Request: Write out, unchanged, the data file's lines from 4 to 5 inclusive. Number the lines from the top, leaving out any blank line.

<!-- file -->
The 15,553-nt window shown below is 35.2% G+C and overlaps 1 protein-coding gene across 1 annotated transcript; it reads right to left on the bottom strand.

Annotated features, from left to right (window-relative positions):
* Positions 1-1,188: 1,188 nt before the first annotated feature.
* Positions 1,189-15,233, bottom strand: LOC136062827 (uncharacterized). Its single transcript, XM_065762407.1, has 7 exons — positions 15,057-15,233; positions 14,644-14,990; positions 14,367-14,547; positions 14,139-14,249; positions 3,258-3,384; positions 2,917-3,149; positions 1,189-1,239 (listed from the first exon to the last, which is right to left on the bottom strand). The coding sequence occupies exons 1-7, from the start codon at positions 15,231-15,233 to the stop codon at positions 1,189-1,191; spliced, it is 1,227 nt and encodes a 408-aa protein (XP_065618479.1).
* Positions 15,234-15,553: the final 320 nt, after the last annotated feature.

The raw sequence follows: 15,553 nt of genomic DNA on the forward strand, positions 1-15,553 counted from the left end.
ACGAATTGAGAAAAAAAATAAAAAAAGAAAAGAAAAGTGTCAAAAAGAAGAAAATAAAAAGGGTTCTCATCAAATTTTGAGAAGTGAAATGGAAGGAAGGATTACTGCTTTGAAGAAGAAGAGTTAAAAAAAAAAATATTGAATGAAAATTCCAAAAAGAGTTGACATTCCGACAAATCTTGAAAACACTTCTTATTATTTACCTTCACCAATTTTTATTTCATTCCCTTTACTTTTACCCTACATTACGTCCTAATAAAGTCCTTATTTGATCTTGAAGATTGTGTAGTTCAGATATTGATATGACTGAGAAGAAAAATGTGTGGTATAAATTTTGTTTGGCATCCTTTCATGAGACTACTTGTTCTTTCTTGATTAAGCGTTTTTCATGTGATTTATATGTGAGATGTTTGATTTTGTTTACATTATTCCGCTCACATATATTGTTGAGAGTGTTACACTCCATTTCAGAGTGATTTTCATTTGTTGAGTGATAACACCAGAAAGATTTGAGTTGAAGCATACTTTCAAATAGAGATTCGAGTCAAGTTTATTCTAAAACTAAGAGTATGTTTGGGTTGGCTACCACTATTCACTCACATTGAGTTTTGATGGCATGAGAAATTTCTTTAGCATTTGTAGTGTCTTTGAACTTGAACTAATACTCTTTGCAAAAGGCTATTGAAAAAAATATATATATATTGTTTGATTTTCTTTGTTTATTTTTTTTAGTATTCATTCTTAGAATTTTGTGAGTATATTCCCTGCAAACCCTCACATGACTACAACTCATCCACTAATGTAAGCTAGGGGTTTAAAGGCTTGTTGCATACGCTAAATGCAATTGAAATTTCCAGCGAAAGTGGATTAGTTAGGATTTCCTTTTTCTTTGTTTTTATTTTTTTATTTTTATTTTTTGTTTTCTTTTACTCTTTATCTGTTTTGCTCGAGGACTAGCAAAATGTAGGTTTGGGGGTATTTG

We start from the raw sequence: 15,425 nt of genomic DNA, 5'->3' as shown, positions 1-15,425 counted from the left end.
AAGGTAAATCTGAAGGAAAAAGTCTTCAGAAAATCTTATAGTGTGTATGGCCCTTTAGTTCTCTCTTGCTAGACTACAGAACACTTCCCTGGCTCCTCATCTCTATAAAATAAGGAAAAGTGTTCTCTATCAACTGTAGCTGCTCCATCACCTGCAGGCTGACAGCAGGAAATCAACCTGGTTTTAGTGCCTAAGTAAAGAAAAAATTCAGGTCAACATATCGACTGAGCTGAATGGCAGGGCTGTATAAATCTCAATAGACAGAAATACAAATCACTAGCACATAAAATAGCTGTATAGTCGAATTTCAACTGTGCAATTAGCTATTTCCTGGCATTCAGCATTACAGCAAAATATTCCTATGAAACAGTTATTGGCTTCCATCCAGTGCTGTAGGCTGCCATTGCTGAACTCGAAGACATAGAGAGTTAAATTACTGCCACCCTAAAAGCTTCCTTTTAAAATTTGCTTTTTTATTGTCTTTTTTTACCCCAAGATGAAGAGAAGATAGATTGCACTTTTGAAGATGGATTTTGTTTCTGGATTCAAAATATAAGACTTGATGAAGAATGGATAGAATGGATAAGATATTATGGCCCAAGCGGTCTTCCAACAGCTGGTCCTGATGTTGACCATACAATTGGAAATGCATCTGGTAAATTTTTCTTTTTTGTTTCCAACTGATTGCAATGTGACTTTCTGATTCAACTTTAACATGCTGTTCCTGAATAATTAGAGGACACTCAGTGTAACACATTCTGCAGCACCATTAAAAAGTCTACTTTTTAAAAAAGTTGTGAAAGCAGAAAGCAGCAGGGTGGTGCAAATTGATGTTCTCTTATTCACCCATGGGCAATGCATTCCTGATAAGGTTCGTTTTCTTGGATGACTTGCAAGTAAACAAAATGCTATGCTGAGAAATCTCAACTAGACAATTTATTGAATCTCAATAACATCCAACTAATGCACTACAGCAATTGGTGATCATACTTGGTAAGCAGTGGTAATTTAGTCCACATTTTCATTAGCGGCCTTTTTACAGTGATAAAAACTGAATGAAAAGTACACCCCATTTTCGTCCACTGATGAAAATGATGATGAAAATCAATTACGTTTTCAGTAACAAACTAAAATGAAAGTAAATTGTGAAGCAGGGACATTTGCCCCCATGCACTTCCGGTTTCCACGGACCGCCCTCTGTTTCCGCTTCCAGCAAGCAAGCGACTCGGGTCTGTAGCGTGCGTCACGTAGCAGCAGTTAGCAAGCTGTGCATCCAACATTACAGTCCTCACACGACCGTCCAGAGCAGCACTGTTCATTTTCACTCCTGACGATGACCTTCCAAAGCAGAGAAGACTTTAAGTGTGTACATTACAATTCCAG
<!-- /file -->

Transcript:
* Positions 1,189-15,233, bottom strand: LOC136062827 (uncharacterized). Its single transcript, XM_065762407.1, has 7 exons — positions 15,057-15,233; positions 14,644-14,990; positions 14,367-14,547; positions 14,139-14,249; positions 3,258-3,384; positions 2,917-3,149; positions 1,189-1,239 (listed from the first exon to the last, which is right to left on the bottom strand). The coding sequence occupies exons 1-7, from the start codon at positions 15,231-15,233 to the stop codon at positions 1,189-1,191; spliced, it is 1,227 nt and encodes a 408-aa protein (XP_065618479.1).
* Positions 15,234-15,553: the final 320 nt, after the last annotated feature.